The completed proposals – which included floor plans, drawings, 3-D renderings, lighting designs, furnishing plans and other specifications – were submitted to the NPS and the 20-member Fort Hancock 21st Century Advisory Committee last year.
The partnership was renewed this spring, when NPS representatives asked a new group of students to tackle three larger buildings with potential commercial and public applications.
“The Brookdale interior design students’ conceptual projects were very creative, and the presentations at our recent NJ Shore Builders Open House were well received,” said Pam McLay, Chief of Business Services at Gateway National Recreation Area. “These projects really help illustrate the many ways that historic rehabilitation will make Fort Hancock a living community.”
Louise Hosseini and three classmates were assigned to Building 25, a former barracks that was one of the first in the army’s history to provide exclusive housing for women in the 1940’s. That legacy, Hosseini said, helped influence the team’s concept for a beachside bed-and-breakfast.
“There is so much historic importance here, and we really felt that during our research,” said Hosseini, of Lincroft. “We wanted to bring the building back to the past while providing for modern comforts and amenities. We proposed removing walls that were added in the 1970’s and 80’s, but we made sure to preserve the historic tin ceilings. We also designed a bed-and-breakfast that would be open to a wide range of incomes, to ensure that everyone has access to this beautiful setting.”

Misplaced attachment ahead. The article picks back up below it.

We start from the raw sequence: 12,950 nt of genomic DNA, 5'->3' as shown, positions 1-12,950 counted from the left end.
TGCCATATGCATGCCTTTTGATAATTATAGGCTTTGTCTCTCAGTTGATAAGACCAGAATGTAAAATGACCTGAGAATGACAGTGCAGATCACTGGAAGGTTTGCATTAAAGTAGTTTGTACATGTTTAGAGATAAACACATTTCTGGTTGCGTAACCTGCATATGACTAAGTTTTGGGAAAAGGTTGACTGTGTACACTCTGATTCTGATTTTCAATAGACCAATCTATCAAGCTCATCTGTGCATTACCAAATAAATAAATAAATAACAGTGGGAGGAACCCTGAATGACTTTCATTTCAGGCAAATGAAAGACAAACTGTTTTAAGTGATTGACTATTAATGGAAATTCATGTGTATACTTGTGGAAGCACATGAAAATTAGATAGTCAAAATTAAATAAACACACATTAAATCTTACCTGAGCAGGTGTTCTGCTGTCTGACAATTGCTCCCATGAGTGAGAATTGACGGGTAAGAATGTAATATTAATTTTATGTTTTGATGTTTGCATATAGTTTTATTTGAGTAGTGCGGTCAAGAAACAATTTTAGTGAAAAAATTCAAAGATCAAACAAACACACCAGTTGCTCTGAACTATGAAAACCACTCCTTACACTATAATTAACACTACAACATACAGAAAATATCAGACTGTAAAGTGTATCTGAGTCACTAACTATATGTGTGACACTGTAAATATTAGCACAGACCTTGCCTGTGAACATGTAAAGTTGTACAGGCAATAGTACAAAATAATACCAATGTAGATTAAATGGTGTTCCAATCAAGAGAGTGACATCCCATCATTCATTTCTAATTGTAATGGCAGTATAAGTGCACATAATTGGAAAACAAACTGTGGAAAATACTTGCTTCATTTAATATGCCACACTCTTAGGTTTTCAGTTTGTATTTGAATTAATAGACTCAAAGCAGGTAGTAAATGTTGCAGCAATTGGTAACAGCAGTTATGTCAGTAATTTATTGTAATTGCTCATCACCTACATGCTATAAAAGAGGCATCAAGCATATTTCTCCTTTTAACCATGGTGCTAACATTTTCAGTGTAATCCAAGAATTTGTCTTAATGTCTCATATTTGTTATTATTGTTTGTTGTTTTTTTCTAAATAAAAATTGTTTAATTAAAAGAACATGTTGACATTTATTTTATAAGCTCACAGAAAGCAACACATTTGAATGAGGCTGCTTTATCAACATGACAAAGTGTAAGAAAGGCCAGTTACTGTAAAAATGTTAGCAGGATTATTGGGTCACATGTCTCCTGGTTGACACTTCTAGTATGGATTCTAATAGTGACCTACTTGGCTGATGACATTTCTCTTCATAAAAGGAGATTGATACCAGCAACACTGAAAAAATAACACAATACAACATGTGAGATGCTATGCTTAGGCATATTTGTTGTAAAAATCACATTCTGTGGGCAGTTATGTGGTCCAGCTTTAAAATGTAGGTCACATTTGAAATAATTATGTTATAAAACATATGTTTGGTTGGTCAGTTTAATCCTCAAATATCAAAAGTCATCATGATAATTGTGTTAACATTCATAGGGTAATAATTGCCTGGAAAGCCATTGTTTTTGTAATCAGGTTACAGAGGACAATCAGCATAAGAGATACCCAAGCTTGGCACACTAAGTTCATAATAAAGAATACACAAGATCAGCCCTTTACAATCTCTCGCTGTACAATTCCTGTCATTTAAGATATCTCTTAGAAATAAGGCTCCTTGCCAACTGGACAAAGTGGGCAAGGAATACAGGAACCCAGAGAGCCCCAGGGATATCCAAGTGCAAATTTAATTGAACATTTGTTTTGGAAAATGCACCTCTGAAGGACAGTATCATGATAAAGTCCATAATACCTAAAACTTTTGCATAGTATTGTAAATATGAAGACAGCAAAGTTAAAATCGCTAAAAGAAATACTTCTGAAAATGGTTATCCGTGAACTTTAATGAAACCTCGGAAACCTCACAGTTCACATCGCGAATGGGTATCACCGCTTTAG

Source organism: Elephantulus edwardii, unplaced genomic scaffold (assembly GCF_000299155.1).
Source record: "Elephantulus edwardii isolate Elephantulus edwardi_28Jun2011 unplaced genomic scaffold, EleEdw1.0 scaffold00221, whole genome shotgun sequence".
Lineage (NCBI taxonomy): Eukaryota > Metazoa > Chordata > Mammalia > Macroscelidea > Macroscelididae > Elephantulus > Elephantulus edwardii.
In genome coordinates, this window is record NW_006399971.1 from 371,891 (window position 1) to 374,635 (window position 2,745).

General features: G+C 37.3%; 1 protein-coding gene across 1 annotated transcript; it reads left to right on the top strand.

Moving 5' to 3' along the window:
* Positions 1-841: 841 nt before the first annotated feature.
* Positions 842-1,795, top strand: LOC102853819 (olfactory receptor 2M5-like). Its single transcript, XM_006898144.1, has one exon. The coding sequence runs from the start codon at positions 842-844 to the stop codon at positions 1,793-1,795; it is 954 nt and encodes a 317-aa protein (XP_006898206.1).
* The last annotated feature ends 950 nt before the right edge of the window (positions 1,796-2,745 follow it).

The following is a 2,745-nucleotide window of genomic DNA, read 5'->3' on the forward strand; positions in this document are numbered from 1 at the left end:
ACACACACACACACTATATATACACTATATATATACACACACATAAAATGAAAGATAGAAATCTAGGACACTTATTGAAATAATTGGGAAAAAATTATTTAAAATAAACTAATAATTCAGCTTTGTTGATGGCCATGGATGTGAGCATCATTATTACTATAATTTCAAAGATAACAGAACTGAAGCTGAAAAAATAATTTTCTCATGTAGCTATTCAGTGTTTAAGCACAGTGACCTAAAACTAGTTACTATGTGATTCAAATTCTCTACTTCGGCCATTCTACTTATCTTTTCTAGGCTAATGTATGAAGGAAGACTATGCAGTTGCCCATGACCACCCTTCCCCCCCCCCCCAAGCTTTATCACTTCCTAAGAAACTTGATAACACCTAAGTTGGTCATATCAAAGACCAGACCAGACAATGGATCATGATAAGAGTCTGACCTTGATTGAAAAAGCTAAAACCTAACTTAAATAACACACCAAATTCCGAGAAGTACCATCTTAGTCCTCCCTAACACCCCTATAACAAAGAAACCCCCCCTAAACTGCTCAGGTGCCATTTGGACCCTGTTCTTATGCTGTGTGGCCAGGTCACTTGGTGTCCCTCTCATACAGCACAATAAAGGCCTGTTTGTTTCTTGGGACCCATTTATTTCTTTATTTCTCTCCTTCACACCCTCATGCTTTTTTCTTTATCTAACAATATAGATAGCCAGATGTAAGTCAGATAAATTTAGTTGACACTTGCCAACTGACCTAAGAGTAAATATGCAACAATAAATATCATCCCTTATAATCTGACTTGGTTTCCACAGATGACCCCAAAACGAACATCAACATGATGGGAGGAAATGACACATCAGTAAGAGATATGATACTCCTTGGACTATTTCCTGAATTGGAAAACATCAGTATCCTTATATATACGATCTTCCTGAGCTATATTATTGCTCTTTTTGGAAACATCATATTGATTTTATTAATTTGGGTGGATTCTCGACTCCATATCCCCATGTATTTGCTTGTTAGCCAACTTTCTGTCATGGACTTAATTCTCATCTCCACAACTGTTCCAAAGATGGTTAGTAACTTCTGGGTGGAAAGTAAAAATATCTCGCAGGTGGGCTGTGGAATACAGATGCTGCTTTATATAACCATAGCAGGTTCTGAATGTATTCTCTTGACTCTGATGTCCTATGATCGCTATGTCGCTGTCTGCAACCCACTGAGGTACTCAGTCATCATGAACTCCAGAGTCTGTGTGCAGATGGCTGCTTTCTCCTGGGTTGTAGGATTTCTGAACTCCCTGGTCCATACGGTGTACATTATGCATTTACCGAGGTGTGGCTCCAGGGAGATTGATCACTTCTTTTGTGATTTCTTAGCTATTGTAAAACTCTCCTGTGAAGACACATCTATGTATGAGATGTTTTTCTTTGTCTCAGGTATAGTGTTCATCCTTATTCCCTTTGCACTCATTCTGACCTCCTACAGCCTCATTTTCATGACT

As proposed, the team’s bed-and-breakfast would offer dormitories and hostel-style accommodations for tour groups and visiting students while providing private suites for couples and families. The facility’s restaurant would be open to the public.
Emily Leppig, of Middletown, worked with two classmates to transform Building 70, an 8,700-square-foot former gym and postal building. Recognizing a need for both refreshment and recreation at the fort, the team decided to propose a night club and bowling alley. It didn’t hurt, Leppig said, that there was already a bowling alley in the basement.
“Once we saw it, we knew what we were doing,” said Leppig.
While preserving some of the building’s art deco characteristics, and introducing historically influenced design elements such as fans that look like boat turbines, Leppig said her team took the opportunity to imagine something new and exciting for Fort Hancock.
“The builders we showed it to loved the concept,” Leppig said. “I really hope someone would want to use our design, or even just take some inspiration from it. I would love for this little town to become something new that people would want to come visit. It has so much potential.”
The students’ designs, including specifications, floor plans and other supporting documentation, are now available to builders and community members interested in leasing a facility at Fort Hancock. To learn more about Fort Hancock or to inquire about leasing opportunities, click here.
Learn more about Brookdale’s interior design program here.
Check out more photos of the students and their designs for Fort Hancock here.